portrait of Henrietta Lacks with lines building on her image to a grid of connected dots

The Immortal Life of Henrietta Lacks

by Rebecca Skloot

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Discussion Topic

Analysis of Key Requests and Their Implications in "The Immortal Life of Henrietta Lacks"

Summary:

The key requests in "The Immortal Life of Henrietta Lacks" revolve around Henrietta's family's desire for recognition, justice, and control over her cells. These requests highlight ethical issues in medical research, including consent and compensation. The family's struggle underscores the broader implications of bioethics and the need for reform in how patients' rights are handled in scientific advancements.

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What does Henrietta's final request in chapters 8–11 of The Immortal Life of Henrietta Lacks reveal about her?

Henrietta's final request was that her husband Day take care of her children.

What this tells us about Henrietta is that she is an incredibly caring mother who wants nothing but the best for her children. She knows that she doesn't have much longer to live, but her last thoughts aren't about herself, but about the people in her life who mean so much to her. That indicates just what a selfless woman Henrietta really is.

Henrietta is particularly concerned about her disabled daughter, Elsie, who's been put in an institution in Virginia. Henrietta knows just how challenging life will be for someone in Elsie's position. It's therefore all the more imperative that she get the treatment she needs.

Sadly, this doesn't turn out to be the case, and Elsie dies only four years later in truly deplorable conditions at the hospital. Other problems beset Henrietta's family in the wake of her death, such as her widower Day coming down with cancer. Her daughter Deborah also experiences health problems.

Henrietta's hope that her daughters be well taken care of may have been a case of wishful thinking, but there's no doubt that her wishes were genuine and that they showed she had a very kind heart.

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What does Dr. Hsu's request in chapter 23 of The Immortal Life of Henrietta Lacks reveal about her attitude towards the Lackses and the significance of Skloot ending the chapter with this request?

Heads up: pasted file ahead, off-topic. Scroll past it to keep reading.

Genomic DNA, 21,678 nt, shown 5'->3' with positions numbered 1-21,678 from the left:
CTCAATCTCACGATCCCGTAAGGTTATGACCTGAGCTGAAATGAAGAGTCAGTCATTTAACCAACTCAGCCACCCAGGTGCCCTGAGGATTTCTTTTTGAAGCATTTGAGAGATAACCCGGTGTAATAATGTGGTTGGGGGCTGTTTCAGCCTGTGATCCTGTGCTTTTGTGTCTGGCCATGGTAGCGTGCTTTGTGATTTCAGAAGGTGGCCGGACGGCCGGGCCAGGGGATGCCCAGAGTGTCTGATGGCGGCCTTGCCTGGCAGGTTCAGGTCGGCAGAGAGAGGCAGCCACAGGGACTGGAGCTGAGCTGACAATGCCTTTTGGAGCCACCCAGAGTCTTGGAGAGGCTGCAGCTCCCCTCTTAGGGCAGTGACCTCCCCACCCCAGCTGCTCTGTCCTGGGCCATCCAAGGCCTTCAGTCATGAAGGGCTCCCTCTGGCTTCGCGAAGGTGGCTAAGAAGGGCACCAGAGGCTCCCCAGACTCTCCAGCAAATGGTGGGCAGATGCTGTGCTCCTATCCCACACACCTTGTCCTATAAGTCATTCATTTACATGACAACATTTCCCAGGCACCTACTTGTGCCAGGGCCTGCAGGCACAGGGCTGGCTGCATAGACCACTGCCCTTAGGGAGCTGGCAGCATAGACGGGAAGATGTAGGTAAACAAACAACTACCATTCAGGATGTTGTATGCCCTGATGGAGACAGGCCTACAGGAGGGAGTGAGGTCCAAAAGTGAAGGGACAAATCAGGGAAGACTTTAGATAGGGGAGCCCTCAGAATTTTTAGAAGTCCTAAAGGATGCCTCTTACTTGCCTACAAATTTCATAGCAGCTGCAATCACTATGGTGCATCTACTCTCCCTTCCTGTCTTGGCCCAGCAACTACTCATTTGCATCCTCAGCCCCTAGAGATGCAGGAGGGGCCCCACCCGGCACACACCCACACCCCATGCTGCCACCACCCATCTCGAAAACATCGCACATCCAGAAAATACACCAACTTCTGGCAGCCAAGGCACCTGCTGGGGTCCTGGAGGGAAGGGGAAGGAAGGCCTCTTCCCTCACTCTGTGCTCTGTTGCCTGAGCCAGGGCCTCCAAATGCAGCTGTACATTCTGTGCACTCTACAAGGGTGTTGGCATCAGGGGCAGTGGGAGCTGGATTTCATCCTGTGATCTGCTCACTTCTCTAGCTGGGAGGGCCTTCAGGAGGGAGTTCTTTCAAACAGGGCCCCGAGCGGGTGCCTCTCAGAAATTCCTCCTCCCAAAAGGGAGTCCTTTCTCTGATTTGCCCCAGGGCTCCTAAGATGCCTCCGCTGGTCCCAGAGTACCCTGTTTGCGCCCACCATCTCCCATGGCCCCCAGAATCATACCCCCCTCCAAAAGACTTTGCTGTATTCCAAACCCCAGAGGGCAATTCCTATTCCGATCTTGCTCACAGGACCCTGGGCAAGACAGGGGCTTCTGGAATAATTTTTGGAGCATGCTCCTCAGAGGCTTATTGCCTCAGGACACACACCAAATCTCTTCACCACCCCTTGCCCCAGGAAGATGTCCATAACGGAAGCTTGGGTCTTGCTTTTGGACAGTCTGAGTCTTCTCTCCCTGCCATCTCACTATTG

In chapter 23, Rebecca Skloot explains how, in 1973, Bobette Cooper Lacks became the first member of the Lacks family to learn that some of Henrietta Lacks’s cells are still alive. At roughly the same time, during the First International Workshop on Human Gene Mapping held at Yale University in Connecticut, scientists decided to locate Lacks family members and secure their assistance in stopping the “HeLa contamination problem.” This would require obtaining DNA samples from them and creating a gene map.

Victor McKusick, a conference participant, knew that Henrietta’s husband and children were patients at the Johns Hopkins University (JHU) medical center, where he was a staff physician. As a genetics research scientist, McKusick was also the supervisor of Susan Hsu, a postdoctoral researcher at JHU and another conference participant. On his instructions, once she returned to Baltimore, she began contacting Lacks family members to have their blood drawn.

In this chapter, Skloot also reviews the state of informed consent regulations in the 1960s–1970s. As early as 1966, National Institutes of Health (NIH) guidelines had established requirements regarding informed consent and institutional review. Within JHU, revisions that had been made in 1971 still were under review in 1974, when Deborah was first approached about giving blood. JHU, like many research facilities, was inconsistent in following the guidelines. More stringent regulations were put in place in 1974, when the federal law requiring Institutional Review Board (IRB) prior approval of medical research that received federal funding, went into effect.